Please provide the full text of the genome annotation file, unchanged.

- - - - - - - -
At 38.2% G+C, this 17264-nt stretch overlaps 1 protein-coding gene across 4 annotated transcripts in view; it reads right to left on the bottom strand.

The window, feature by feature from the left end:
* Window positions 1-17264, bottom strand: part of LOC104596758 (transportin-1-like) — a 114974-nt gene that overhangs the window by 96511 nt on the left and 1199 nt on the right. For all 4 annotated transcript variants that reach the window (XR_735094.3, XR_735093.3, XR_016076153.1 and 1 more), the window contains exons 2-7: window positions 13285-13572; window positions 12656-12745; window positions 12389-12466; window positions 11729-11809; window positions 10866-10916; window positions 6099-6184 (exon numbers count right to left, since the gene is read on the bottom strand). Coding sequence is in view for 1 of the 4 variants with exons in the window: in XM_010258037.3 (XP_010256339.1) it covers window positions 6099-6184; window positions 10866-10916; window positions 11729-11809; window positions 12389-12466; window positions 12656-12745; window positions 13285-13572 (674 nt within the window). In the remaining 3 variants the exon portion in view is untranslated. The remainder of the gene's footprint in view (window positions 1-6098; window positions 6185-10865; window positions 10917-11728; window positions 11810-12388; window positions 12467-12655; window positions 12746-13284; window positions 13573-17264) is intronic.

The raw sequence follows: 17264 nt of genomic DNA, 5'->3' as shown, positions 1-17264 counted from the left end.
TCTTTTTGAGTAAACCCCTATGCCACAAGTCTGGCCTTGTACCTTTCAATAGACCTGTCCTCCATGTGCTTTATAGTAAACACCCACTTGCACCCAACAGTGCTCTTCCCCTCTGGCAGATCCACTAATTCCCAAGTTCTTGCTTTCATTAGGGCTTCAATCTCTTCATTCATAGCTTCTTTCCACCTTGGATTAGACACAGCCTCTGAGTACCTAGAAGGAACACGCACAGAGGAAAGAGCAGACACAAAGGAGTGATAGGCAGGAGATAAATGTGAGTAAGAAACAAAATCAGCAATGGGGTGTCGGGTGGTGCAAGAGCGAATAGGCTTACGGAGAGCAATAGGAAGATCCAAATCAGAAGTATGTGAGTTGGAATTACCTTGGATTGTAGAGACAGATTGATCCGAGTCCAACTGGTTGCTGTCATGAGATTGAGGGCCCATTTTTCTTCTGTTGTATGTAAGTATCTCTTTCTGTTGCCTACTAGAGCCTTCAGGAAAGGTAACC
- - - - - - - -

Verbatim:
At 38.2% G+C, this 17264-nt stretch overlaps 1 protein-coding gene across 4 annotated transcripts in view; it reads right to left on the bottom strand.

The window, feature by feature from the left end:
* Window positions 1-17264, bottom strand: part of LOC104596758 (transportin-1-like) — a 114974-nt gene that overhangs the window by 96511 nt on the left and 1199 nt on the right. For all 4 annotated transcript variants that reach the window (XR_735094.3, XR_735093.3, XR_016076153.1 and 1 more), the window contains exons 2-7: window positions 13285-13572; window positions 12656-12745; window positions 12389-12466; window positions 11729-11809; window positions 10866-10916; window positions 6099-6184 (exon numbers count right to left, since the gene is read on the bottom strand). Coding sequence is in view for 1 of the 4 variants with exons in the window: in XM_010258037.3 (XP_010256339.1) it covers window positions 6099-6184; window positions 10866-10916; window positions 11729-11809; window positions 12389-12466; window positions 12656-12745; window positions 13285-13572 (674 nt within the window). In the remaining 3 variants the exon portion in view is untranslated. The remainder of the gene's footprint in view (window positions 1-6098; window positions 6185-10865; window positions 10917-11728; window positions 11810-12388; window positions 12467-12655; window positions 12746-13284; window positions 13573-17264) is intronic.

The raw sequence follows: 17264 nt of genomic DNA, 5'->3' as shown, positions 1-17264 counted from the left end.
TCTTTTTGAGTAAACCCCTATGCCACAAGTCTGGCCTTGTACCTTTCAATAGACCTGTCCTCCATGTGCTTTATAGTAAACACCCACTTGCACCCAACAGTGCTCTTCCCCTCTGGCAGATCCACTAATTCCCAAGTTCTTGCTTTCATTAGGGCTTCAATCTCTTCATTCATAGCTTCTTTCCACCTTGGATTAGACACAGCCTCTGAGTACCTAGAAGGAACACGCACAGAGGAAAGAGCAGACACAAAGGAGTGATAGGCAGGAGATAAATGTGAGTAAGAAACAAAATCAGCAATGGGGTGTCGGGTGGTGCAAGAGCGAATAGGCTTACGGAGAGCAATAGGAAGATCCAAATCAGAAGTATGTGAGTTGGAATTACCTTGGATTGTAGAGACAGATTGATCCGAGTCCAACTGGTTGCTGTCATGAGATTGAGGGCCCATTTTTCTTCTGTTGTATGTAAGTATCTCTTTCTGTTGCCTACTAGAGCCTTCAGGAAAGGTAACC